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World War I Documents

Posted in History

World War I

World War I can be a tough one to research, unfortunately, I have discovered the hard way. It was so long ago that it is hard for personal documents—without great care having been taken for their preservation—to have lasted this long. Access to survivors, if there are any left, would be minimal and likely widely impractical. Interviews may survive, but may have nothing to do with the person or persons you are looking for. Of course, there was also the fact that the War Office was bombed during the second war. Many of the service records kept from the previous war were destroyed, and most of the information left is pulled from pension requests, so that can be a problem if the person you are looking for died either during the war or before they were able to request a pension. Unless they were Household Cavalry, then you are likely fine, as long as you don’t mind making a written request to view them and then going to the Cavalry Museum in Berkshire to see it. Some of the Guard Regimens also had records destroyed, but you have to contact the individual regime in question in order to see if your record was one of them. These records form two indexes, the “burnt documents” and “unburnt documents” such as the pension records.

The National Archives has most of what’s left on microfilm, accessible at their location in Surrey. If you cannot get there, never fear. They granted access rights to Ancestry.co.uk and findmypast.co.uk, and with a subscription, you can see the same documents without any traveling. Plus you can search for the people you are looking for first, for free. Saves you a trip if your family member was part of the burnt records.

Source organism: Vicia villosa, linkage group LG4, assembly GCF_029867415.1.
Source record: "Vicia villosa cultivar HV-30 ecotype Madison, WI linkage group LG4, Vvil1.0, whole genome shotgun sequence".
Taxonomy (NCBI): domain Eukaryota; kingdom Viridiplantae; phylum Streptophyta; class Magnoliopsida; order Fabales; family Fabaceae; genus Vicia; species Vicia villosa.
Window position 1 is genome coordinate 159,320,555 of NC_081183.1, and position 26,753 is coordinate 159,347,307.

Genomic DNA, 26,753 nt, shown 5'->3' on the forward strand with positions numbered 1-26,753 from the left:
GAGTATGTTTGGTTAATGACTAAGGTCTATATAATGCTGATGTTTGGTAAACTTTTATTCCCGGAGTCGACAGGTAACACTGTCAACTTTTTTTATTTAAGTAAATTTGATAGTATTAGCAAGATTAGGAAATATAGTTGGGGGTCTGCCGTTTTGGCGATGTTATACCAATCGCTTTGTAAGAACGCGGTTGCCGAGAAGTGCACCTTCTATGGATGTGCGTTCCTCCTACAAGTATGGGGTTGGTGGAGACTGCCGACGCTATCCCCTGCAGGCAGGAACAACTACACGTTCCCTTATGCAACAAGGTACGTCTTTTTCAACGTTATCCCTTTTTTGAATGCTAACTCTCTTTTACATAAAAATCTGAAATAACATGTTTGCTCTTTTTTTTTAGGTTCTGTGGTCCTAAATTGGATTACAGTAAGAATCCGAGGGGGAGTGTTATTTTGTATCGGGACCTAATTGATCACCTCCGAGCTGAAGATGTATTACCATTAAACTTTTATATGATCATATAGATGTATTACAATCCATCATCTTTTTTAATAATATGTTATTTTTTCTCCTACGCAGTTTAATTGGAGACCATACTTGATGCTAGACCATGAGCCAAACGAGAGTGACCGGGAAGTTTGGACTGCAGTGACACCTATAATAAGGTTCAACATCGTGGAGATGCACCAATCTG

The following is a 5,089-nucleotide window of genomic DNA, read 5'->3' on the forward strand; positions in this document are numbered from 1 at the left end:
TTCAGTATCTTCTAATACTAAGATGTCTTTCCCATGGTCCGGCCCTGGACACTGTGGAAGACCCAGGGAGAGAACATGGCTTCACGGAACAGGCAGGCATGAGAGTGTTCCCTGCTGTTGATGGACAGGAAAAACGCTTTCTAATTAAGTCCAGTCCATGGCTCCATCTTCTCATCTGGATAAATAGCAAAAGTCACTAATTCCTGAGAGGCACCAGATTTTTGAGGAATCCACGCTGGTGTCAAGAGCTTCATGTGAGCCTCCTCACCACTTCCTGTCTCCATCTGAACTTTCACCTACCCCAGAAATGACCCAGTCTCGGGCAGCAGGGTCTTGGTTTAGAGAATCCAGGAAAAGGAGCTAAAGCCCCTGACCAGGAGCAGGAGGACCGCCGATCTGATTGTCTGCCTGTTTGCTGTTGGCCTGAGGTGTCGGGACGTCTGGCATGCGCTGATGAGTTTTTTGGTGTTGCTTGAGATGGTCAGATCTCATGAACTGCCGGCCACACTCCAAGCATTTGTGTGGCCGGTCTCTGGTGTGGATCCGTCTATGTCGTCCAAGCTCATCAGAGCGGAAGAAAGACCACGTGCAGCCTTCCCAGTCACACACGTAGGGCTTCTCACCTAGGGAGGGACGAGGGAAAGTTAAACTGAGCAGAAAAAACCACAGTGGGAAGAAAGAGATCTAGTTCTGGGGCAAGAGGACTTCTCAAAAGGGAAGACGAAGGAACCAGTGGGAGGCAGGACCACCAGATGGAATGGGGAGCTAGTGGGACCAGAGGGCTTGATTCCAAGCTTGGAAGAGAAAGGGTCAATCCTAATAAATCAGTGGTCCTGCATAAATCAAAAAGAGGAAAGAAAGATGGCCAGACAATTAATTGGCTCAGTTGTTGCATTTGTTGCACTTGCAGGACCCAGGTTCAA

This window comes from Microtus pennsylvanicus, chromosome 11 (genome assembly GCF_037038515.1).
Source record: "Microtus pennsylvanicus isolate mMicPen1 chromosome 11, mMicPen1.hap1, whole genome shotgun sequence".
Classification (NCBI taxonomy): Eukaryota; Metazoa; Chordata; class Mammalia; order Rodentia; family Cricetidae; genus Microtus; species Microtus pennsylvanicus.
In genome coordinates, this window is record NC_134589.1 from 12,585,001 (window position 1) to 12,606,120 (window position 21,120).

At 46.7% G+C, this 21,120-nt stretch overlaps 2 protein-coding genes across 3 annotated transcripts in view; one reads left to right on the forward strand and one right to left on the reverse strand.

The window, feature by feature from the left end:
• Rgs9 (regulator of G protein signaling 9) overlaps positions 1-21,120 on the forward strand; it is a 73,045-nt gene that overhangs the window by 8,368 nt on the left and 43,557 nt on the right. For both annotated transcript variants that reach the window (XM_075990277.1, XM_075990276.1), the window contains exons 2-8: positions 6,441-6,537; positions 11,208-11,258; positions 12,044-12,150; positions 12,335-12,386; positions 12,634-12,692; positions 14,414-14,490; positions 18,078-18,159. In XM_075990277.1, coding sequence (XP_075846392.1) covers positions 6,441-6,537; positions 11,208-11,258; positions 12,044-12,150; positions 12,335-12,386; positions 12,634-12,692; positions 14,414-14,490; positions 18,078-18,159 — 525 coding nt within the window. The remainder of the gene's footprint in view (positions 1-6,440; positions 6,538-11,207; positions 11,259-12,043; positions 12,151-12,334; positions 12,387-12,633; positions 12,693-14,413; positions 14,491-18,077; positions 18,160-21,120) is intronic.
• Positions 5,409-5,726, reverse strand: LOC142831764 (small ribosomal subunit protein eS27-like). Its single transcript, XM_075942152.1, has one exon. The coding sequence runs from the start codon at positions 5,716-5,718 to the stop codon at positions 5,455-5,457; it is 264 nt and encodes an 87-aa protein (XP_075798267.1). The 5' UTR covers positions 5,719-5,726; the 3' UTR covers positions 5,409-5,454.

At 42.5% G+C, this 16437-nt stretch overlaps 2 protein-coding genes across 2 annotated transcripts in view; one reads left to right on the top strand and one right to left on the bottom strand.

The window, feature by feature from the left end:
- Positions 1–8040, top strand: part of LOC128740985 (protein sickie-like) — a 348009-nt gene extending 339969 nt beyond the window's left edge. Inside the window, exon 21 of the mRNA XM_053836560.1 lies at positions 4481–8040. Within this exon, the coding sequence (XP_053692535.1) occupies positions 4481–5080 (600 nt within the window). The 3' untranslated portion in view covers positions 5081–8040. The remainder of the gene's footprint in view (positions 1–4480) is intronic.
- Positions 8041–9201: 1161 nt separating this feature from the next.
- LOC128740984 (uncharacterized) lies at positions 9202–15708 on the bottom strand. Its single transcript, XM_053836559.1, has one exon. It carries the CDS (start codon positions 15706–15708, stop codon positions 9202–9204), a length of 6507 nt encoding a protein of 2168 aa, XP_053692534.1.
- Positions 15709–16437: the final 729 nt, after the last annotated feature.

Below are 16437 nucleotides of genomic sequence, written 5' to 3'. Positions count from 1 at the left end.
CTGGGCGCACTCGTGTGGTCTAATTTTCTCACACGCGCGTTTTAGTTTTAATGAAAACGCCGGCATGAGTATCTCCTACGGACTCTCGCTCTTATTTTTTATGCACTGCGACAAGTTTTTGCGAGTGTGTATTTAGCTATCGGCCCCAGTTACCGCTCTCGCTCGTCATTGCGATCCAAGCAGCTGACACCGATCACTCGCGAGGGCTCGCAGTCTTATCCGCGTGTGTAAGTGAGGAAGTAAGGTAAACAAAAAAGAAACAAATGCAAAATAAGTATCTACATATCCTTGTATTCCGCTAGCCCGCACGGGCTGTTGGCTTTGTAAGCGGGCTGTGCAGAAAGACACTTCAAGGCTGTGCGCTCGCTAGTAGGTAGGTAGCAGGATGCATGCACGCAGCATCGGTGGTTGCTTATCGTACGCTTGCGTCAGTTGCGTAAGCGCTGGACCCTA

However, even if the record you need was destroyed in the bombing, you have some other choices, as long as you think logically. The London Gazette has had a longstanding tradition of publishing every military appointment as well as awards, and most were eligible for some type of acknowledgement. You can visit the Imperial War Museum in London and look for it there, or search the archive online through the Gazette site. You can try your hand this way to locate someone and verify that they served. Also, the Medal Rolls themselves survived, and can provide a lot of information (although it does depend on how thorough the person who filled out the card felt like being at the time). Those have been digitized and scanned, so they are searchable and viewable on Ancestry.co.uk. These cards are considered a much more accurate representation of men and women who served, again the logic being that most people qualified for something during their time in service.

If you are finding yourself stuck for information during this time period, you are not alone. I would consider purchasing a reference guide to help or hiring a genealogy expert who has experience finding records of people who served in World War I. It can be difficult, but if you think outside the box enough, it is not impossible. Keep digging, and good luck.